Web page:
Friday, August 10, 2018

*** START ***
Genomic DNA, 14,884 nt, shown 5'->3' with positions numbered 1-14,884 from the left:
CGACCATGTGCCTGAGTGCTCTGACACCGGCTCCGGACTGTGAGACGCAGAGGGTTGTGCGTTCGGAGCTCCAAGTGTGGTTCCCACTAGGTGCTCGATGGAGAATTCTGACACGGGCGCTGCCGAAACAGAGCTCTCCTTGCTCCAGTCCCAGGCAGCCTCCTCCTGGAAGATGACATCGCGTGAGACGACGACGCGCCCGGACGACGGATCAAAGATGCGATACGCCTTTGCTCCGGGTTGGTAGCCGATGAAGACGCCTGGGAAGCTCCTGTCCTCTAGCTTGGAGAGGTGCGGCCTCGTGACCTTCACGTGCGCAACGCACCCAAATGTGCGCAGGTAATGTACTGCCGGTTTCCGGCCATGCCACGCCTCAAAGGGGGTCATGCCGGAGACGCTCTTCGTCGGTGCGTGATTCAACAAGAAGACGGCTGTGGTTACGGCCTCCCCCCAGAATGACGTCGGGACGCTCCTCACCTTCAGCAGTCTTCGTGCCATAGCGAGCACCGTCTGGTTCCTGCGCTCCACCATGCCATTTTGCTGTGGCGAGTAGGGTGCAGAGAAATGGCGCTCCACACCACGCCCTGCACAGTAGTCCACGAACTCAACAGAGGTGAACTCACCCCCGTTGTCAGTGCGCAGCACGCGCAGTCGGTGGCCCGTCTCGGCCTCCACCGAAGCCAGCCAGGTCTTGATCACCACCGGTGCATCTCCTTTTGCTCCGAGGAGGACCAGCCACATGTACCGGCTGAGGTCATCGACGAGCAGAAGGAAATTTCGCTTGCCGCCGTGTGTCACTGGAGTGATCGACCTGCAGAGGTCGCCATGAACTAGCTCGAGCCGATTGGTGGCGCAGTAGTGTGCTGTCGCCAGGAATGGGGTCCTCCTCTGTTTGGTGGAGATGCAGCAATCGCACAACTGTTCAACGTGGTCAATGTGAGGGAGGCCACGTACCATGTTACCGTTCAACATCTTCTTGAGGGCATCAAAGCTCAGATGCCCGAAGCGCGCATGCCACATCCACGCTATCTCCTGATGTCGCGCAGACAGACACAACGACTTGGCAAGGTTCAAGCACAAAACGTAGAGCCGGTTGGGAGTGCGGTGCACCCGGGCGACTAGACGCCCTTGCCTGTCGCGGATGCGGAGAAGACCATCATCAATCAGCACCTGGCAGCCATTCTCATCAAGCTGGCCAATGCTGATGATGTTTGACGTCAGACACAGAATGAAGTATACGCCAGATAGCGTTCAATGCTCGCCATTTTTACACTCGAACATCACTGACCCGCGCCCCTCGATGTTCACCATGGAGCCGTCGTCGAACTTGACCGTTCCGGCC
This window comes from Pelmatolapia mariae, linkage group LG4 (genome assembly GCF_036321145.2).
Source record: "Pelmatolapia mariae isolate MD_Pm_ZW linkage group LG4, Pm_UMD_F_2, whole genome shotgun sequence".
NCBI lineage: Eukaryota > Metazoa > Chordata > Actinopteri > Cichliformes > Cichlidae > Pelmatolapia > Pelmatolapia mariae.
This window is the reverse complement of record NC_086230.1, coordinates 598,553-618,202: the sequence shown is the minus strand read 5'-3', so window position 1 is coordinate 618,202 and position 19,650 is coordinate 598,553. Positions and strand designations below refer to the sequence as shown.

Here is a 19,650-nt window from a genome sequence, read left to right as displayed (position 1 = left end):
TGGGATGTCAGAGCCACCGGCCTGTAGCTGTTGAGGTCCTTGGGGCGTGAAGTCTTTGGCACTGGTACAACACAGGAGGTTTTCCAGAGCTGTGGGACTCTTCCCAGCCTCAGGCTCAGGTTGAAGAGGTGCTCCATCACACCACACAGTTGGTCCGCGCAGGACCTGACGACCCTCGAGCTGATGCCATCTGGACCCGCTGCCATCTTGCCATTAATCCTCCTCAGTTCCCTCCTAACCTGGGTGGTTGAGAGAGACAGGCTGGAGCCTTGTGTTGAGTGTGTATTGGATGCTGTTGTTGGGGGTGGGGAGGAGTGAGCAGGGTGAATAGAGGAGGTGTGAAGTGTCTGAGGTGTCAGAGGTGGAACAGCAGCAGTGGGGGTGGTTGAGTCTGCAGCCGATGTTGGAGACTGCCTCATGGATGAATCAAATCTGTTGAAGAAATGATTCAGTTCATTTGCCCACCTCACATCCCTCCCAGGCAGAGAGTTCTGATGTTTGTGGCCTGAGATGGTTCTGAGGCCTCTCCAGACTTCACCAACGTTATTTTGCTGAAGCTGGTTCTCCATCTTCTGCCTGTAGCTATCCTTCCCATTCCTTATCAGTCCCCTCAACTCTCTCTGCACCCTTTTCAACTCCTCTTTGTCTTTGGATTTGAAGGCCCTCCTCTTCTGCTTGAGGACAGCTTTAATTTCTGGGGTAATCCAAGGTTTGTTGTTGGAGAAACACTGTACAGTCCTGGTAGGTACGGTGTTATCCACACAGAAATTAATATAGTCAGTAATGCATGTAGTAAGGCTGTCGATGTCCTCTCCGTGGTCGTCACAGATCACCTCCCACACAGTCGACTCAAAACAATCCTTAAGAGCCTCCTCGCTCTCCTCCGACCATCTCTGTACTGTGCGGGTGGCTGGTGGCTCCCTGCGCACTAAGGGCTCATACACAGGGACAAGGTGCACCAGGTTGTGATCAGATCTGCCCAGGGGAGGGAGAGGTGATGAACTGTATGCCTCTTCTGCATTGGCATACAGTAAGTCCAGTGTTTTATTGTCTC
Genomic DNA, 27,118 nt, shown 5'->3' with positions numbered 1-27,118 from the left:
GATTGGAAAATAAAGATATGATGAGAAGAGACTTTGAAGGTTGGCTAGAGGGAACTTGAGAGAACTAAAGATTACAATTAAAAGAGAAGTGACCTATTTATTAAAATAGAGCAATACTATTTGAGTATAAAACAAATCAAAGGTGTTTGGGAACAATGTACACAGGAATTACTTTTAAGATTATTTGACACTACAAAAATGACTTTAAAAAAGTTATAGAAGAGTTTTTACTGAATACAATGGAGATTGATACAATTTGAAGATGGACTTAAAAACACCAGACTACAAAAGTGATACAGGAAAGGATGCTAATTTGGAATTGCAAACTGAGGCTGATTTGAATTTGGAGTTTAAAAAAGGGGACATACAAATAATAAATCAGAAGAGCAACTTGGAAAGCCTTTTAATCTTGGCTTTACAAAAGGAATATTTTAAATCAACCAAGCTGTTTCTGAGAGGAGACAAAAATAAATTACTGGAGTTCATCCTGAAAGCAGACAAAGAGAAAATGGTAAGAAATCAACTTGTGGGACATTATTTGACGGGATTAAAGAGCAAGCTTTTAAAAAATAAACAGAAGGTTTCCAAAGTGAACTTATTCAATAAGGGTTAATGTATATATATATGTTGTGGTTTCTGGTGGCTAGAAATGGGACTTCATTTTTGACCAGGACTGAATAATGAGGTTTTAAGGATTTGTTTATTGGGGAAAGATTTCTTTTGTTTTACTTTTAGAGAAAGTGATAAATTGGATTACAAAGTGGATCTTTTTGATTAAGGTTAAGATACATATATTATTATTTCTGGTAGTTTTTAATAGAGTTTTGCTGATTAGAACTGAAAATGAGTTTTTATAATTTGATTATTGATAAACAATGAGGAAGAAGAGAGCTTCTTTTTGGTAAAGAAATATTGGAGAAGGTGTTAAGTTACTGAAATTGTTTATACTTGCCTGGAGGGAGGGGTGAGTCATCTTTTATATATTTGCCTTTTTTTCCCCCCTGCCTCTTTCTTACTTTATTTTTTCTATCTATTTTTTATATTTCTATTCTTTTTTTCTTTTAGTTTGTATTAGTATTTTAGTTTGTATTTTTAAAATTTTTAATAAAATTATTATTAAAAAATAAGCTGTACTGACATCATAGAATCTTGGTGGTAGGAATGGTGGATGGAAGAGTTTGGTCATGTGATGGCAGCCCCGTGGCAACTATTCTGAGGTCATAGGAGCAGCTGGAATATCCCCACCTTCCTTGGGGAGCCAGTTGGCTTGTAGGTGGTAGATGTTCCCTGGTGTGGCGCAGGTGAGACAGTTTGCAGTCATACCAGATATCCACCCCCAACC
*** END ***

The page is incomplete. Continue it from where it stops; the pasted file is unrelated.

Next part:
LAKE NORMAN REVIEW (MOORSEVILLE), NORTH CAROLINA)/WASHINGTON TIMES -- Going back to the nation’s founding, as many as 40 states or territories have allowed noncitizen voting, according to Ron Hayduk, a political scientist at San Francisco State University. During the country’s early years, being a male property holder was a more important question than citizenship status, Mr. Hayduk said. The reasons the practice faded vary, Mr. Hayduk said. In New England, fears of French radicals escaping the French Revolution prompted a crackdown. The War of 1812 saw another rollback, as did the surge of immigration from southern and eastern European countries around the dawn of the 20th century. “It really does boil down to these questions around who’s considered a member, a legitimate member of the polity,” he said. Mr. Hayduk and Stanley Renshon, a political science professor at the City University of New York Graduate Center, said the push for noncitizen voting comes and goes — though Mr. Renshon said the places that are experimenting with it do tend to be liberal bastions.